ECtHR rejects Ocalan’s case against Turkey

The International Initiative has released a statement regarding the European Court of Human Rights’ recent judgement on Ocalan vs. Turkey case. Read it here:


Öcalan vs. Turkey decision: A bad day for human rights in Europe

Statement of International Initiative on the ECtHR decision in Öcalan vs. Turkey (No. 2)


The European Court of Human Rights today published its chamber decision in a set of applications by Abdullah Öcalan against Turkey.

The complaints referred, among others, to the isolation conditions on Imrali Island, the aggravated life sentence with no possibility of parole, the overhearing of all consultations with his lawyers and then threat to his life posed by the poisonous substances found in his hair. In the view of Öcalan and his lawyers, these and other violations constitute violations of articles 2, 3, 5, 6, 7, 8, 13 and 14 of the European Convention on Human Rights.

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Thousands mark 15th anniversary of Ocalan arrest in Strasbourg

Forty thousand people rallied in Strasbourg this weekend to demand the release of Abdullah Ocalan on the fifteenth anniversary of his capture, reports ANF. Below are some pictures of the demonstration, in which people joined from all over Europe.

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15 years in Imrali: Free Ocalan!

Below is the text from the latest leaflet from the International Initiative on the 15th anniversary of Ocalan’s capture and imprisonment on the prison island of Imrali. The Leaflet can be downloaded as a pdf here for distribution.

On the 15th anniversary of his abduction we demand: Freedom for Abdullah Öcalan

Who is Abdullah Öcalan?
Millions of Kurds regard Abdullah Öcalan as their political representative. He is the most important exponent
of their struggle for rights and democracy and has become a symbol for the freedom of the Kurds. Öcalan opposes separatism and secessionism and stands for a democratic Middle East with all the peoples having equal rights. The ongoing worldwide signature campaign for his freedom has collected 2.4 million signatures. TIME Magazine has elected him among the 100 most influential leaders in 2013.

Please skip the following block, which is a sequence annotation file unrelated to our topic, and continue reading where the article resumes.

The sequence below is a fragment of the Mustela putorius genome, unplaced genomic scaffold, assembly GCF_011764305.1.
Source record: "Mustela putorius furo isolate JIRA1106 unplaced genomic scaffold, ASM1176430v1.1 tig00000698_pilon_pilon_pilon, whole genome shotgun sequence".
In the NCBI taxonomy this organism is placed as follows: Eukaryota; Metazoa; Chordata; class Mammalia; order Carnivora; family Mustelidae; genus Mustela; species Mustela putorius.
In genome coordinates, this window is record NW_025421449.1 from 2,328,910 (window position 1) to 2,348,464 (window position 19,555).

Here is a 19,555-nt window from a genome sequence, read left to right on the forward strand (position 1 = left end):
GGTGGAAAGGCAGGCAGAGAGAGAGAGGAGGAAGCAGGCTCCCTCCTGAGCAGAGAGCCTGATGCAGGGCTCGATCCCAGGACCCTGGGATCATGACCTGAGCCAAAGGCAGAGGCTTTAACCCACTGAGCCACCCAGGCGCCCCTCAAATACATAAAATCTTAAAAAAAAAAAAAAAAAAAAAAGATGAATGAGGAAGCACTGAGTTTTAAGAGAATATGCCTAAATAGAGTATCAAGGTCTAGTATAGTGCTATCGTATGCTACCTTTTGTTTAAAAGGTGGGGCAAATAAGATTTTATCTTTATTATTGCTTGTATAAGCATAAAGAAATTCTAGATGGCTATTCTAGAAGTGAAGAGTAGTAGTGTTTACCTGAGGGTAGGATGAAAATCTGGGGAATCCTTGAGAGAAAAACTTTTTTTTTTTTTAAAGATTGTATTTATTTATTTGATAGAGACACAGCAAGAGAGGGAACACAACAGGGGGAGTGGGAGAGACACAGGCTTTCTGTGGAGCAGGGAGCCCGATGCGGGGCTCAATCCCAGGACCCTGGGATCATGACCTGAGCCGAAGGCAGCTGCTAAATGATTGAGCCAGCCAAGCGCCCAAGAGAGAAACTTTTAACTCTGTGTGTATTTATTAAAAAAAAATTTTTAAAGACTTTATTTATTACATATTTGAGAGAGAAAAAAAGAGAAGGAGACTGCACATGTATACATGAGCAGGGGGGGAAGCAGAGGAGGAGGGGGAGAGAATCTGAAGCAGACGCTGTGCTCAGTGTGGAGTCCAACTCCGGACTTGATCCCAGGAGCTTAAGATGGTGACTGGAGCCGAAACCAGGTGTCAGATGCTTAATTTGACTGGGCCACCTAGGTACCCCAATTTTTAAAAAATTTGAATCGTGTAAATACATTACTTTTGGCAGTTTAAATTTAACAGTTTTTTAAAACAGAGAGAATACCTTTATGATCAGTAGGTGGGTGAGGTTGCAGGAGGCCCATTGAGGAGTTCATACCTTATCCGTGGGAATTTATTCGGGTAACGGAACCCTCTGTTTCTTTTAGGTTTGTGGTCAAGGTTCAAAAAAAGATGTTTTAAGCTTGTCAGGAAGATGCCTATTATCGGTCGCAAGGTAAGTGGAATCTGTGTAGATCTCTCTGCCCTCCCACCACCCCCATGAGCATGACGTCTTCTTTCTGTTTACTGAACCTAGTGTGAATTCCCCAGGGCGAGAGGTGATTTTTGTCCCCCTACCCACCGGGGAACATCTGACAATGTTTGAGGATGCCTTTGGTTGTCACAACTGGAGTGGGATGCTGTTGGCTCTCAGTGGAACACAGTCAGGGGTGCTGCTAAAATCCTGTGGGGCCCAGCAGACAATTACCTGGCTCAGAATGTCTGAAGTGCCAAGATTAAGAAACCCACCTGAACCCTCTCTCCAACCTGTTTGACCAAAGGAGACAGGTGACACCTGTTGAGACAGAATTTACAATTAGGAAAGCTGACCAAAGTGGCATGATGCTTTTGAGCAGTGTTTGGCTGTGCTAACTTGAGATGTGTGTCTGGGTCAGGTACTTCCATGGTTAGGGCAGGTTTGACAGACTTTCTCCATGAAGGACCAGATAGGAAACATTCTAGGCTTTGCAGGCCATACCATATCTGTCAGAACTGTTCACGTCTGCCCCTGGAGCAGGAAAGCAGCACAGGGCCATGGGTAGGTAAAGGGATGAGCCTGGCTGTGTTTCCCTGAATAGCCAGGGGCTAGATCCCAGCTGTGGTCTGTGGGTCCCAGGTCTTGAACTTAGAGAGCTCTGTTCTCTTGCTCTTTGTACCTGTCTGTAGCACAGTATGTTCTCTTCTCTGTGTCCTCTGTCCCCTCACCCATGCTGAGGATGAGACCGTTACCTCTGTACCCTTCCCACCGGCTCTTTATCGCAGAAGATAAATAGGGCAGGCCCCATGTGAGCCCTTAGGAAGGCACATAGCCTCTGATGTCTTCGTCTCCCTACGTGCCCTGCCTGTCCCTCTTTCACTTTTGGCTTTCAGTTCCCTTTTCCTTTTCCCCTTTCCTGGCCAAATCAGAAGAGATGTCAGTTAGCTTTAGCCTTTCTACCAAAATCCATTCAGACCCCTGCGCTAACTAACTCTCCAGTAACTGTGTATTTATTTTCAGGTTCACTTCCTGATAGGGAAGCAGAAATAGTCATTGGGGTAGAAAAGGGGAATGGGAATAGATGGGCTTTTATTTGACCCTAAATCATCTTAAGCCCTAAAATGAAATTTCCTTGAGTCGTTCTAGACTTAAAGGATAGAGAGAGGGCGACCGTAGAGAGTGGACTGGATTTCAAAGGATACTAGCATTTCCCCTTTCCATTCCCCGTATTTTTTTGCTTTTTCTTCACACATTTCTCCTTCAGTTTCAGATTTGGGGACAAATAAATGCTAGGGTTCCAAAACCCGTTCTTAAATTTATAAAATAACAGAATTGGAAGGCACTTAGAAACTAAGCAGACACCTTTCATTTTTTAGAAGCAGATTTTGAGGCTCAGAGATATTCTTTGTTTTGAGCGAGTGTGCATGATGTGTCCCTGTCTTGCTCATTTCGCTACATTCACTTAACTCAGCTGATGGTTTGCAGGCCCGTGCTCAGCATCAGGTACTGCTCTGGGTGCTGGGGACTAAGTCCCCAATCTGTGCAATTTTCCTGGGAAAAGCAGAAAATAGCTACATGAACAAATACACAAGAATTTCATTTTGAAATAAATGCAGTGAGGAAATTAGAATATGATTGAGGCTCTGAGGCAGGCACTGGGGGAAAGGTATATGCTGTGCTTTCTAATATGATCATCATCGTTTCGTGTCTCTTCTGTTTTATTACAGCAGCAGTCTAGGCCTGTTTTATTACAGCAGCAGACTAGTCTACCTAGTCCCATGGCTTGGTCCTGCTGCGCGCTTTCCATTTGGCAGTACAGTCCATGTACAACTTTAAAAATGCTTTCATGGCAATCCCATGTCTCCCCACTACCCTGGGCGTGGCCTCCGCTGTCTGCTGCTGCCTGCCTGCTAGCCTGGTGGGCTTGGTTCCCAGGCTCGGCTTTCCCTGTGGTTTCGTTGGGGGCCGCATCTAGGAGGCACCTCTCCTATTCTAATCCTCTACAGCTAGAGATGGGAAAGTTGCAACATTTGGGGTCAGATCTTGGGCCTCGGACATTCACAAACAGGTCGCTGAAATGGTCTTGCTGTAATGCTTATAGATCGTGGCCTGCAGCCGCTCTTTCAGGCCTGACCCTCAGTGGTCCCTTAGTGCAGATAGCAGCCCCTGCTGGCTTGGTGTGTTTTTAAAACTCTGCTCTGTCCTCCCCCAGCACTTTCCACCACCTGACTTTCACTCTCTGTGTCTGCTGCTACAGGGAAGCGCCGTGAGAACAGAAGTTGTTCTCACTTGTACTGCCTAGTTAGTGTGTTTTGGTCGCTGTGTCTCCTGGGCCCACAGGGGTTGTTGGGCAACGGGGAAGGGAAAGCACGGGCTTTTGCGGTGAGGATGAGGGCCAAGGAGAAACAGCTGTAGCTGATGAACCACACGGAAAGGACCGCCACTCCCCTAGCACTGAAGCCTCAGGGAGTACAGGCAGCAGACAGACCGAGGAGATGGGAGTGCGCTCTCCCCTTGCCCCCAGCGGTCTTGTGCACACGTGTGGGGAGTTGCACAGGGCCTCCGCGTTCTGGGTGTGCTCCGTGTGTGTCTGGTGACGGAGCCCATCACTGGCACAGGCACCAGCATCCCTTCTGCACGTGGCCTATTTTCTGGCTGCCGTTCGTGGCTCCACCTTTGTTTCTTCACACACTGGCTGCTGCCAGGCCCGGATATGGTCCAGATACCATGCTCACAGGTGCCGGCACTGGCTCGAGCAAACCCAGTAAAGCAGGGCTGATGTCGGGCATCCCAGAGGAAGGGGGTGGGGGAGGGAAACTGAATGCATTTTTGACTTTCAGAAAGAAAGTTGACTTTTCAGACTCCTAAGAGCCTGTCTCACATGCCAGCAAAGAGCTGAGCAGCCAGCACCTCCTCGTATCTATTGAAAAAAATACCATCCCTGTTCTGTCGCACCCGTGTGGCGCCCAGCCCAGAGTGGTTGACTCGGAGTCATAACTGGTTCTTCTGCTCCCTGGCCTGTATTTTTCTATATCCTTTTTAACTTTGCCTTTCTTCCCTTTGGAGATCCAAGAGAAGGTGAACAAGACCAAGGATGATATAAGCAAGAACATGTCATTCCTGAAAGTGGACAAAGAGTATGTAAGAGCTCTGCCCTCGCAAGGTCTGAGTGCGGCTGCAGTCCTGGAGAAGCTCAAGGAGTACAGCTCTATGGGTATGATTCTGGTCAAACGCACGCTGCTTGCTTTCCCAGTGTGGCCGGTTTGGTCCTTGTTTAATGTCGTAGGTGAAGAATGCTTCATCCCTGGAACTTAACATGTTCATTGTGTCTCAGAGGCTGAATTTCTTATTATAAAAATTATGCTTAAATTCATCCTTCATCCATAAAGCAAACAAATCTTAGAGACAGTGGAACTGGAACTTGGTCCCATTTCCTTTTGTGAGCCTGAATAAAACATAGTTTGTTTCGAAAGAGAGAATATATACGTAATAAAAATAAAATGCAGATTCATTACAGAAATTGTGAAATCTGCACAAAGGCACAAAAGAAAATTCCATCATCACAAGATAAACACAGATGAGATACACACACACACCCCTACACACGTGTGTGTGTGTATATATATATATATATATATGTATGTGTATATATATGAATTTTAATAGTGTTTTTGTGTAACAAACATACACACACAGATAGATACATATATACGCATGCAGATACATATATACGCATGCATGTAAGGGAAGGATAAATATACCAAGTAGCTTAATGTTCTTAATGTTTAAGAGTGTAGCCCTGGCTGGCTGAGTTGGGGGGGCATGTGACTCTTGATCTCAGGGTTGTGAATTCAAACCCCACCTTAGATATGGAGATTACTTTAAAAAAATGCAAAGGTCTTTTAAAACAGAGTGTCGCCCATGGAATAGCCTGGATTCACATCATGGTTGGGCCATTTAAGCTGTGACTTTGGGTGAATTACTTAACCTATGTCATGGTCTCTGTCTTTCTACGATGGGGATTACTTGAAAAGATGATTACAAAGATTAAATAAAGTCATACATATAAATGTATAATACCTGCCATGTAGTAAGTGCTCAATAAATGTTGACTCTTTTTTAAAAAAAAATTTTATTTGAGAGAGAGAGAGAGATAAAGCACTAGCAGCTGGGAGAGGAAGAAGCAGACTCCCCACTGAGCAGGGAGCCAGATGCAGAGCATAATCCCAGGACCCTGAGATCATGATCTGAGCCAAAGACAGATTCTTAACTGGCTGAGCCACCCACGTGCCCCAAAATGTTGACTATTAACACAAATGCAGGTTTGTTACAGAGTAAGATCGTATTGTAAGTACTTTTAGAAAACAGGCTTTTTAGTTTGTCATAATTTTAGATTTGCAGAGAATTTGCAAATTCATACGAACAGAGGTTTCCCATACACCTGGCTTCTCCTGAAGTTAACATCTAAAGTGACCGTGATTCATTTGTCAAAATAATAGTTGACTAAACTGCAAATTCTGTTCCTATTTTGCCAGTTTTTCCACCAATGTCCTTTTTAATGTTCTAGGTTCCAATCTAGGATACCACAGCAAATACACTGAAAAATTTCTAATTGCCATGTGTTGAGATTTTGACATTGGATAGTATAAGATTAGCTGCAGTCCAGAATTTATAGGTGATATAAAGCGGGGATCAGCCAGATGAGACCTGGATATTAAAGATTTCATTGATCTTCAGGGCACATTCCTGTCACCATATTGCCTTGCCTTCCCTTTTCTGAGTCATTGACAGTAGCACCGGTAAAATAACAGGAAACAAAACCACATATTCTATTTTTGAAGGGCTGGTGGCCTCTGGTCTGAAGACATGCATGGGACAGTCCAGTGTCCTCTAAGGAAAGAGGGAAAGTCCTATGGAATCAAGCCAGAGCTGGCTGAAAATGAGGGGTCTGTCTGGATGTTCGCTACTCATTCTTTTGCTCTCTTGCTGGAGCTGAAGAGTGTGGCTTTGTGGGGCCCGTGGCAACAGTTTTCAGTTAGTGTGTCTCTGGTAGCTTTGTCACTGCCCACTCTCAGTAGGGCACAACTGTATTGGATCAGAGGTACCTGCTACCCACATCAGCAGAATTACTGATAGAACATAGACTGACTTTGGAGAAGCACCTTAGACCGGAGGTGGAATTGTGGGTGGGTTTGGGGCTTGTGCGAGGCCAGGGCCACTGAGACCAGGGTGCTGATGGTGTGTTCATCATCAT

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Towards Democratic Solution From Armed Conflict – The Role Played By Leaders On Peaceful Solutions: South African And Kurdish Experiences – Mandela And Ocalan

by Judge Essa Moosa, director of the International Peace and Reconciliation Initiative and chairperson for KHRAG.

A new dawn has appeared on the horizon of Turkish political landscape. For the first time in almost 100 years the Kurdish issue in Turkey are being seriously addressed. The struggle of the Kurdish people in Turkey to enforce their legitimate claim to self-determination in terms of the Sevres Treaty was met with force, execution, imprisonment, banishment, persecution and repression. Such right to self-determination was approved by the League of Nations, the predecessor of the United Nations[1]. The South African people of colour have also struggled, for more than 100 years, for their right to self-determination and achieved their right on 10 May 1994 with the installation of a government of national unity under the presidency of Nelson Mandela.[2] There are striking similarities between the struggle of the Kurdish people in Turkey for their right to self-determination and the right to self-determination of the oppressed people in South Africa.